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Psychodynamic therapy or psychoanalytic therapy, examines the complexities of interpersonal relationships. It stresses two important assumptions. 1 - Each individual and their difficulties are unique. 2 - Factors outside of our awareness influence our thoughts and behaviour. Psychoanalytic psychotherapy is a talking treatment based on the theories and practice of psychoanalysis. It has long been recognised that relationship problems, unexplained physical symptoms, feelings of loneliness and isolation or sadness or repeated behavioural patterns which we find unhelpful or destructive are rooted in parts of our mind which are outside our consciousness. The primary aim of psychoanalytic psychotherapy is to help clients resolve their entrenched difficulties by increasing their awareness of hidden unconscious conflicts that lie at the source/root of their problems.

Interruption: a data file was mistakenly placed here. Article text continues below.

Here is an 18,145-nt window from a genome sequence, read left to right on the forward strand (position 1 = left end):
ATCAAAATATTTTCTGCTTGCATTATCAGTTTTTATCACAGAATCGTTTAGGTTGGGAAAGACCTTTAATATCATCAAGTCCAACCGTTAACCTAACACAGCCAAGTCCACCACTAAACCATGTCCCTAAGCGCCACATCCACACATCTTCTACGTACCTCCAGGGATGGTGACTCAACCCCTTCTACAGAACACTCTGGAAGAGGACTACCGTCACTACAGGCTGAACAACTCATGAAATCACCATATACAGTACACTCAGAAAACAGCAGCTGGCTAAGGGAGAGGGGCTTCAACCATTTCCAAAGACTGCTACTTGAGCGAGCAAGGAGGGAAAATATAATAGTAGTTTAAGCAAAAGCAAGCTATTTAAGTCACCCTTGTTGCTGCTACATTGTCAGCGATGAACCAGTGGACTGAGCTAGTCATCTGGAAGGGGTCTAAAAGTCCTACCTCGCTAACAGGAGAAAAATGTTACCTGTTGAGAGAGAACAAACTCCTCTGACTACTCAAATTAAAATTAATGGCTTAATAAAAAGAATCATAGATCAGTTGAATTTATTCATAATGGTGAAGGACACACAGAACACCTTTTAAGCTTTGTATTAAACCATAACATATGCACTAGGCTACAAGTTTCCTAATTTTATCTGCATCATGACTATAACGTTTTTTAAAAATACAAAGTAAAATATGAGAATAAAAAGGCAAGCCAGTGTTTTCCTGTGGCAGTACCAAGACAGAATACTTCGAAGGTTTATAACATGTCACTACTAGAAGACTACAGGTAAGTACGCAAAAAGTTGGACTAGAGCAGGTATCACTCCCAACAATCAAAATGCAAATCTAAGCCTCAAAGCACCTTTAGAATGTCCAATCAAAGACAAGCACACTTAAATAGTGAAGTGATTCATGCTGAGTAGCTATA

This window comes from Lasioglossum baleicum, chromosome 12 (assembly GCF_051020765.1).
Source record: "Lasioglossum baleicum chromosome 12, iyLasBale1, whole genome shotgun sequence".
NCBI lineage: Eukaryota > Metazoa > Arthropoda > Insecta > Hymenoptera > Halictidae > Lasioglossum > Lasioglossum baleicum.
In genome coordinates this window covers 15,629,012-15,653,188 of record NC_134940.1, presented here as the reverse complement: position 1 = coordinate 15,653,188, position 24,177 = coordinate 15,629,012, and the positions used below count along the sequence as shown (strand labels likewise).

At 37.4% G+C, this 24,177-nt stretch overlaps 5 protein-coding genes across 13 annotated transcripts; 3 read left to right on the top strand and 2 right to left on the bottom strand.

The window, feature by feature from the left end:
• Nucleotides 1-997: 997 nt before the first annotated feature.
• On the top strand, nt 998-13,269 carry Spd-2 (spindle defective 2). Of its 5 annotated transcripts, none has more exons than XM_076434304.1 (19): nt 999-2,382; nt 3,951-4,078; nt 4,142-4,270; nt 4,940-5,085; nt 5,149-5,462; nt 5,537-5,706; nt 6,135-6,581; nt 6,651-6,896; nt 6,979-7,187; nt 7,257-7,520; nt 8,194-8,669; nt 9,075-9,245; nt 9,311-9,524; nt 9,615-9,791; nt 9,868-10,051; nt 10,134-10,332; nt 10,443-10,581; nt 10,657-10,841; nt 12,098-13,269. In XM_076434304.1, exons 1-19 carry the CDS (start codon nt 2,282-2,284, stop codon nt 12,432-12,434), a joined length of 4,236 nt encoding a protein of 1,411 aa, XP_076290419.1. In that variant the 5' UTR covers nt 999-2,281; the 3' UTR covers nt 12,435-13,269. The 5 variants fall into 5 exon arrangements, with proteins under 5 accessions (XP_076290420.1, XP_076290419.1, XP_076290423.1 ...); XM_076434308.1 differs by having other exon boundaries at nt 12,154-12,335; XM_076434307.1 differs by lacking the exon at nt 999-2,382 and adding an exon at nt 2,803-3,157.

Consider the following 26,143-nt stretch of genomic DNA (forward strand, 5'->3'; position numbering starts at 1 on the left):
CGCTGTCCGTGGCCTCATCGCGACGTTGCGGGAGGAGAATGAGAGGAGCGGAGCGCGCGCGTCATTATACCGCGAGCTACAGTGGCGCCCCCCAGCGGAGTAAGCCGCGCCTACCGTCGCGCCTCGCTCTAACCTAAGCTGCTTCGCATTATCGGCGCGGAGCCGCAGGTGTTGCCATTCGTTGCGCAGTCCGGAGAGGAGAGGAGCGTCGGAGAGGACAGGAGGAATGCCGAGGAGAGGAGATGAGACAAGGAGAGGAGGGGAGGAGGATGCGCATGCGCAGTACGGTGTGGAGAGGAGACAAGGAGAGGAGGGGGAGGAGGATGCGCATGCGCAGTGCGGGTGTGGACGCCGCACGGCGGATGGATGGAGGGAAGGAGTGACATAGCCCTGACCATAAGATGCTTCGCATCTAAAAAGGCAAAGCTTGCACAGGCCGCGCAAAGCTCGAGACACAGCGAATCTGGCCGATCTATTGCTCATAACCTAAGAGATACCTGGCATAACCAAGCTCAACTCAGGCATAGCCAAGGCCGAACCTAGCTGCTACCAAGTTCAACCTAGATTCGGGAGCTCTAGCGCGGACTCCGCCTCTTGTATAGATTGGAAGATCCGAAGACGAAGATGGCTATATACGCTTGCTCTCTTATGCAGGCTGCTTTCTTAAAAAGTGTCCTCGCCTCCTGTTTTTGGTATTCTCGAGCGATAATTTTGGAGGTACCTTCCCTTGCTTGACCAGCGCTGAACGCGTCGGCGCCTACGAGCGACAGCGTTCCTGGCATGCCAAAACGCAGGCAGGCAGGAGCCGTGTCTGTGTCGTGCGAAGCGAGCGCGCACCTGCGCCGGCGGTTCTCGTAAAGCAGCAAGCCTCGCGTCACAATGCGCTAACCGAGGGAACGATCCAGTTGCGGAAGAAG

Psychoanalytic psychotherapists are trained to tune in and think at depth about a client’s unconscious conflicts. This is done, for example, by working with your dreams and also focussing on your relationship with the therapist as it develops through the work that you do together. Your relationship with your therapist lies at the core of the psychoanalytic process and is the key to gaining vital insights into the sources of your difficulties. As you become more aware of the unconscious forces governing your life, insight gradually grows and the capacity for positive change is enhancer immeasurably. As self awareness grows you can experience not only relief from your symptoms but a renewed inner strength that can become the foundation for permanent change. While this can be a long process, the benefits can put you on a more solid foundation for the rest of your life. It is not unusual for those who have engaged in psychoanalytic psychotherapy to say that their outlook has been changed in quite profound and healing ways. The psychoanalytic therapist will seem less socially responsive and immediately reassuring than some other therapists. He or she will ask you to try to say whatever is going through your mind and will listen closely to what you are saying, but will generally be neutral, and keep personal feelings and reactions to themselves. You will have a space in which to unburden yourself, and the therapist will be trying to identify hidden patterns and meanings in what you are saying. He or she will be interested in the way you are relating to them and how this connects to other, perhaps challenging, relationships in your life. Psychoanalytic psychotherapy typically lasts longer than some other therapies, and it is not unusual to have more than one session per week.
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